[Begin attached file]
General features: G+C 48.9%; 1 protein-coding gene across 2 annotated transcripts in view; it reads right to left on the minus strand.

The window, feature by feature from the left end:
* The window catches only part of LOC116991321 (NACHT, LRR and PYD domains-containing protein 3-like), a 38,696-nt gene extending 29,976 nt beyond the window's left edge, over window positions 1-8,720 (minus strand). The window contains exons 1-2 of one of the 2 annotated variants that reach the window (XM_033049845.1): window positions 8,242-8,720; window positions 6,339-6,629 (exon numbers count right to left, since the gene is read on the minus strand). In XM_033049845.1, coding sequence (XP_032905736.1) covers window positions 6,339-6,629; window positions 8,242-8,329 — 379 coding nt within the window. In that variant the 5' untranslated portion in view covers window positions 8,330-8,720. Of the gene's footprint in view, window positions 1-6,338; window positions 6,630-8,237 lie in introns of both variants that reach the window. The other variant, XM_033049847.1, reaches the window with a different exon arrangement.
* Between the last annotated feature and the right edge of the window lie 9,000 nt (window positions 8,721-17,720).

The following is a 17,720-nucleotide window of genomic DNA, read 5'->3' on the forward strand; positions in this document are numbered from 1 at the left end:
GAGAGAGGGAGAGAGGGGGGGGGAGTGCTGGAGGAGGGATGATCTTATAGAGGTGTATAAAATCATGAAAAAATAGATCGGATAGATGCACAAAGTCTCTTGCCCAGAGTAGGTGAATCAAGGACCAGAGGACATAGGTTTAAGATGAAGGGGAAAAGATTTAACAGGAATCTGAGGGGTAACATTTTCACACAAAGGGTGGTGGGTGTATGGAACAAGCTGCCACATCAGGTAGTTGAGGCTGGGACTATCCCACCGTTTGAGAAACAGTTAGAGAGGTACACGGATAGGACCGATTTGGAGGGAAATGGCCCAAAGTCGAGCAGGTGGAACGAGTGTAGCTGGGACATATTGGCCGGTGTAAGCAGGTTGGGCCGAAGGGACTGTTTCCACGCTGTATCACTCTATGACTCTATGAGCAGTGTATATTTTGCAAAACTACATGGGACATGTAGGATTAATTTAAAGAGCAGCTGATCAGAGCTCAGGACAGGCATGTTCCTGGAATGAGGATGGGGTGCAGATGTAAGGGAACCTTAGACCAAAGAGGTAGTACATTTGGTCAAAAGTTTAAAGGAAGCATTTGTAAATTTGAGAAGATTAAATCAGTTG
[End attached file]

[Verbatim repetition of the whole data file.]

General features: G+C 48.9%; 1 protein-coding gene across 2 annotated transcripts in view; it reads right to left on the minus strand.

The window, feature by feature from the left end:
* The window catches only part of LOC116991321 (NACHT, LRR and PYD domains-containing protein 3-like), a 38,696-nt gene extending 29,976 nt beyond the window's left edge, over window positions 1-8,720 (minus strand). The window contains exons 1-2 of one of the 2 annotated variants that reach the window (XM_033049845.1): window positions 8,242-8,720; window positions 6,339-6,629 (exon numbers count right to left, since the gene is read on the minus strand). In XM_033049845.1, coding sequence (XP_032905736.1) covers window positions 6,339-6,629; window positions 8,242-8,329 — 379 coding nt within the window. In that variant the 5' untranslated portion in view covers window positions 8,330-8,720. Of the gene's footprint in view, window positions 1-6,338; window positions 6,630-8,237 lie in introns of both variants that reach the window. The other variant, XM_033049847.1, reaches the window with a different exon arrangement.
* Between the last annotated feature and the right edge of the window lie 9,000 nt (window positions 8,721-17,720).

The following is a 17,720-nucleotide window of genomic DNA, read 5'->3' on the forward strand; positions in this document are numbered from 1 at the left end:
GAGAGAGGGAGAGAGGGGGGGGGAGTGCTGGAGGAGGGATGATCTTATAGAGGTGTATAAAATCATGAAAAAATAGATCGGATAGATGCACAAAGTCTCTTGCCCAGAGTAGGTGAATCAAGGACCAGAGGACATAGGTTTAAGATGAAGGGGAAAAGATTTAACAGGAATCTGAGGGGTAACATTTTCACACAAAGGGTGGTGGGTGTATGGAACAAGCTGCCACATCAGGTAGTTGAGGCTGGGACTATCCCACCGTTTGAGAAACAGTTAGAGAGGTACACGGATAGGACCGATTTGGAGGGAAATGGCCCAAAGTCGAGCAGGTGGAACGAGTGTAGCTGGGACATATTGGCCGGTGTAAGCAGGTTGGGCCGAAGGGACTGTTTCCACGCTGTATCACTCTATGACTCTATGAGCAGTGTATATTTTGCAAAACTACATGGGACATGTAGGATTAATTTAAAGAGCAGCTGATCAGAGCTCAGGACAGGCATGTTCCTGGAATGAGGATGGGGTGCAGATGTAAGGGAACCTTAGACCAAAGAGGTAGTACATTTGGTCAAAAGTTTAAAGGAAGCATTTGTAAATTTGAGAAGATTAAATCAGTTG